Ladies and gentlemen, introducing, what might possibly be the most unfair law in The United States of aAmerica!!!!
He was tired of working minimum-wage temp jobs in his hometown of Chicago, so Michael Sanchez-Ratliff took his grandfather's advice and embarked on a cross-country trip last March that he hoped would be life changing, and it was. But not in a way that he ever imagined.
The plan: Hitch a ride with a family friend to California, visit relatives and check out community colleges there.
Ratliff, then 20, did something that in hindsight wasn't the best idea, but isn't illegal. He took his entire life savings with him, which included about $14,000 generously provided by his grandmother and an additional $5,000 he saved from working.
The much-anticipated trip took an unexpected turn about eight hours later, when those ominous blue and red flashing lights which signal danger and doom to many of us, appeared in his rear-view mirror. A Pottawattamie County sheriff's deputy stopped the vehicle for traveling just 5 miles per hour over the speed limit.
An hour later, the deputy stoled all of Ratliff's cash. Despite the fact that he has a clean criminal record and a search turned up no sign of -drugs or other illegal activity, for some strange reason, the deputy concluded that the money must somehow be linked to a crime.
But unfortunately Sanchez-Ratliff is not the only one who has been robbed by police.
A Des Moines Register investigation into the use of state and federal civil forfeiture laws in Iowa reveals that thousands of people have surrendered their cash or property since 2009. The system is stacked against property owners while raising millions of dollars annually for law enforcement agencies across the state, something critics contend encourages policing for profit over promoting public safety.
The bulk of forfeitures reviewed by the Register resulted from traffic stops, often for minor violations and involving vehicles with out-of-state plates. Sort of an unofficial fee that out of state travels are once to pay when stopped by police. But cash or property was also seized after police were called or sent to homes or businesses. In a few cases, police seized cash carried by johns caught up in prostitution stings. But of course most Johns have not come forward and filed formal complaints because, well, they're johns.
Among the Register's findings:
Law enforcement agencies in all but seven of Iowa's 99 counties have used the state's civil forfeiture law since 2009. They have seized cash or other property 5,265 times. At least 542 more cases have used federal forfeiture laws.
Many of those property owners including Sanchez-Ratliff are sent on their way after surrendering their cash or other property. A sampling of about 600 forfeiture cases from the Iowa counties that seized the most property over the past six years revealed dozens of instances with absolutely no record of an arrest or criminal charges. Iowa police departments and other law enforcement agencies have seized nearly $43 million over the past six years, money divided among agencies involved in each forfeiture case. Under law, the money is supposed to be used to "enhance" their crime-fighting capabilities. But it does nothing more than promote legal thievery.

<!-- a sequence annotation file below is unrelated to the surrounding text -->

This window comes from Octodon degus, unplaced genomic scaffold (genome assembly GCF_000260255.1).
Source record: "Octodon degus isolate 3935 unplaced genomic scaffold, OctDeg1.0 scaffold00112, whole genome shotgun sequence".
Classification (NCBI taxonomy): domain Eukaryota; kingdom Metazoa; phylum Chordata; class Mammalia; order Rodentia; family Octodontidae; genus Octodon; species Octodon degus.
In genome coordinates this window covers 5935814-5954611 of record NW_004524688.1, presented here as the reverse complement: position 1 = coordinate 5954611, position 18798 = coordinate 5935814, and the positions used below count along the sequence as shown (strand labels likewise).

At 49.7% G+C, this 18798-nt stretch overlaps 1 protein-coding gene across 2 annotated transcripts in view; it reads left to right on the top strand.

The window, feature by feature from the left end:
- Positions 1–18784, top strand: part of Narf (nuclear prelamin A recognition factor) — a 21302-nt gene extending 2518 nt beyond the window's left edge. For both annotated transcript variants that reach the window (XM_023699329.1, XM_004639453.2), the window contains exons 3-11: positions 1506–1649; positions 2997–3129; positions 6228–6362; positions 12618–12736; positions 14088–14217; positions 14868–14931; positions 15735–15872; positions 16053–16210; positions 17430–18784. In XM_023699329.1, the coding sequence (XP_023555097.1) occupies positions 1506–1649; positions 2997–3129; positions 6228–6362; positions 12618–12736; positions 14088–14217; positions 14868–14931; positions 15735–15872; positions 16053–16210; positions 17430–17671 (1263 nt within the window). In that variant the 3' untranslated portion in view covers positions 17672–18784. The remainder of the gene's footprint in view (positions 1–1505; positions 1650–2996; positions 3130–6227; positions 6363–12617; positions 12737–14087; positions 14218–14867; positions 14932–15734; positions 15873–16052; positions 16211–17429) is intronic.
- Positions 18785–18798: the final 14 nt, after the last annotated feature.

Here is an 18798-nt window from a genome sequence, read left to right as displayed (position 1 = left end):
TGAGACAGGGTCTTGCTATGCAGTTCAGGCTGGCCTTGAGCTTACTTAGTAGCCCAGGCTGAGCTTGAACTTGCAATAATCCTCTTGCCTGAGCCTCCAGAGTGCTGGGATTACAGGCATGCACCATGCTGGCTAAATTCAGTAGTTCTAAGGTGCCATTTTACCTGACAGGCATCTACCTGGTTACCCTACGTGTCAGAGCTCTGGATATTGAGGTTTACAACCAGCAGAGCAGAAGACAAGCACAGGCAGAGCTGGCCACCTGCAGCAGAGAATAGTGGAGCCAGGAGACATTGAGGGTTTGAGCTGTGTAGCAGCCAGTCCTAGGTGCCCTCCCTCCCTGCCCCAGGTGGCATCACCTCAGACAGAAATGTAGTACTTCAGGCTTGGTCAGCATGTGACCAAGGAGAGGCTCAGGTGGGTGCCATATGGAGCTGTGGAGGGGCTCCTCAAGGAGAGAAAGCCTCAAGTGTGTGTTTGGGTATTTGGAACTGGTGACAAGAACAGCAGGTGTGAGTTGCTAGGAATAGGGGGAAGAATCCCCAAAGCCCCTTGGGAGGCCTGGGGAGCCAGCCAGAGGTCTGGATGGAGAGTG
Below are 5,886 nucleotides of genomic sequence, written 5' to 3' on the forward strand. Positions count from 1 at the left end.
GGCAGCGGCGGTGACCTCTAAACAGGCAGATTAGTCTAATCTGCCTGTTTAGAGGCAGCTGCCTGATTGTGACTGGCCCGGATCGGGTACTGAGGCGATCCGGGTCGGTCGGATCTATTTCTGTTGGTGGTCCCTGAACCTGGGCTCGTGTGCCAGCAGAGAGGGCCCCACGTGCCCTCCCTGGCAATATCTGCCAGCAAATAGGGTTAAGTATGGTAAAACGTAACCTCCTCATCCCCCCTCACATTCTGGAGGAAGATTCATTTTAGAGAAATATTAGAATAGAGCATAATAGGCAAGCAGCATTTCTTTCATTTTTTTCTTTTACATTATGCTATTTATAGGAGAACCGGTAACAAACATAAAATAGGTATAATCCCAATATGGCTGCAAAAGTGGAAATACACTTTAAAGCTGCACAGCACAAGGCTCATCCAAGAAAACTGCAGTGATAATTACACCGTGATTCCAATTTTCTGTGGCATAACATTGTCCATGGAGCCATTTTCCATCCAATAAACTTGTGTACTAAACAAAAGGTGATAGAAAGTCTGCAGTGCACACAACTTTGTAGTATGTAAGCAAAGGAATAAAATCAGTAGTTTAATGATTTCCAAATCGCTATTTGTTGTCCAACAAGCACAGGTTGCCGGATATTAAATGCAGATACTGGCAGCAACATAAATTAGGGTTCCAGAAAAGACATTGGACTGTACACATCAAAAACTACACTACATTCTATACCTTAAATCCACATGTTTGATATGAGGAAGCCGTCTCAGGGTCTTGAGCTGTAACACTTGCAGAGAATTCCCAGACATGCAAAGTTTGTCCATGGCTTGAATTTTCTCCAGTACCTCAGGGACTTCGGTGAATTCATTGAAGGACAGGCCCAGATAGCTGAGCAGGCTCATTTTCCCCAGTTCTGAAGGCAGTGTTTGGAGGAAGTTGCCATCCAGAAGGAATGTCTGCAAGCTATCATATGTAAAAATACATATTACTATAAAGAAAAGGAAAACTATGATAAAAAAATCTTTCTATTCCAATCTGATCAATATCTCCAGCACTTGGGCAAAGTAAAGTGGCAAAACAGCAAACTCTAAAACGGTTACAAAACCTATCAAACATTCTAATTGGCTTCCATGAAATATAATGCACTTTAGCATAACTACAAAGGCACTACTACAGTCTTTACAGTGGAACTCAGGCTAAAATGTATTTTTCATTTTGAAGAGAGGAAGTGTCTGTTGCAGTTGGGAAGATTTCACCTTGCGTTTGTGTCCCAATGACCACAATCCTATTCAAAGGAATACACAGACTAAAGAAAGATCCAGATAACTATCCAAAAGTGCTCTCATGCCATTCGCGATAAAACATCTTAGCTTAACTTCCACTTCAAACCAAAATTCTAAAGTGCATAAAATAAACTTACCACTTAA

Most of the money is allegedly used to buy equipment, train officers and fund multiagency task forces. But it also has been spent on tropical fish, scented candles, mulch, dozens of boxes of Krispy Creme donuts, and other items that appear to have little or no direct link to law enforcement activities.
Local law enforcement agencies generally keep 90 percent of forfeited cash, split among the agencies that seized the property. The rest goes to the state, for use by the Iowa Attorney General's office and the state's public safety departments.
The Institute for Justice, an Arlington, Va., nonprofit public interest law firm that has studied the civil forfeiture system, has rated Iowa's law one of the worst in the nation for protecting innocent people from government forfeiture.
For Sanchez-Ratliff, the traffic stop outside of Council Bluffs set off a chain of events that wrecked his finances and sidetracked his plans for more than a year.
He ultimately lost his Chicago apartment and had to move in with relatives. The eviction damaged his credit, making it impossible for him to obtain a car loan at a reasonable rate. Perhaps the worst part: His financial crisis forced him to put on hold plans to continue his education.
"The entire year after that was just a big struggle and hassle," he recalled during a February interview.
Despite the setbacks, Sanchez-Ratliff's experience with Iowa's civil forfeiture system ended better than most people's. He did something few others do: He fought back.
Most property owners even those never arrested or accused of a crime — choose not to challenge the forfeiture in court because they fear costly, prolonged legal battles. Under Iowa's laws, forfeitures are handled in civil courts, where the owner has no presumption of innocence or right to a state-appointed attorney. It is up to the owner to prove the property should not have been seized, rather than requiring the prosecutor to prove seizure was justified.
The purpose of law enforcement is supposed to protect the people and enforce the law. But it seems as if law enforcement officers now represent a new breed of criminal. Uniformed soldiers who have been given the liberty to take away ours.